Navigation Links
Intervening in Preschool Years Can Prevent Juvenile Deliquency
Date:10/8/2007

Sessions alter at-risk kids' stress responses, study suggests

MONDAY, Oct. 8 (HealthDay News) -- Parental action can alter a preschoolers' biological response to stress, lowering the chance that even a high-risk child will become a juvenile delinquent, U.S. researchers report.

The finding suggests "that antisocial behavior isn't hard wired, and parents can be part of the solution," lead author Laurie Miller Brotman, associate professor of child and adolescent psychiatry at New York University School of Medicine, said in a prepared statement .

It's known that children with older delinquent siblings are at high risk for becoming juvenile delinquents themselves, noted the study authors.

Research has shown that highly aggressive children and delinquent teens have abnormal stress responses, especially in social situations. These youngsters seem to have less awareness of social cues and don't respond to positive reinforcement in the same way as normally developing children.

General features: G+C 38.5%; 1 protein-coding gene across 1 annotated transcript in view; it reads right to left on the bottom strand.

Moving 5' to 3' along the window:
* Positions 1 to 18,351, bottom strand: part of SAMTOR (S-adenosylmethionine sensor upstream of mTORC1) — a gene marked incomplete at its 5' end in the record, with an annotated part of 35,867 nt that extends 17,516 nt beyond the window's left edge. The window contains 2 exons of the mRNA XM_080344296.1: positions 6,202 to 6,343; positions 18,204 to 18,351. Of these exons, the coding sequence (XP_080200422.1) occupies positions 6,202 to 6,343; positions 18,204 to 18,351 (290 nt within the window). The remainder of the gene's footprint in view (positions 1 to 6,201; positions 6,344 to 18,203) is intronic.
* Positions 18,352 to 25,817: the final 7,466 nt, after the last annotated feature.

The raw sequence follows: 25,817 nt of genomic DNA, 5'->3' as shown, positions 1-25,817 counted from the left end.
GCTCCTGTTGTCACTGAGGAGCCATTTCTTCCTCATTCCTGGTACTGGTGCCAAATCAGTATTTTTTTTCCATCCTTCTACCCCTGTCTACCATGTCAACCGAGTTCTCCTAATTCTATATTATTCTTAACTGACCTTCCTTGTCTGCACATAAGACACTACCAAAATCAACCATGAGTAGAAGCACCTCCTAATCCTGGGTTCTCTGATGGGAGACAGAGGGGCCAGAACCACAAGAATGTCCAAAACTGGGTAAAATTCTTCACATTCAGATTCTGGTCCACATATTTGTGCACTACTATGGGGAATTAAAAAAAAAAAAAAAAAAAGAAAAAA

This new study, published in the October issue of the journal Archives of General Psychiatry, found that family interventions that alter stress response in at-risk children may reduce the risk of delinquency and psychiatric illness later in life.

The study included 92 families with a preschooler and an older child who'd been in trouble with the law. Some of families were assigned to take part in family intervention sessions that included 22 group sessions and 10 home visits from mental health professionals over eight months. In these sessions, the preschoolers learned to socialize with peers, to identify feelings and to follow rules.

Other families were assigned to a control group that received no intervention.

Cortisol (a stress hormone) levels in saliva were checked to assess stress levels in the children before and after a socially stressful situation, such as interacting with a group of unfamiliar children. The children in the intervention group showed a normal cortisol response, while those in the control group showed a response pattern similar to that seen in older delinquent youth, the study found.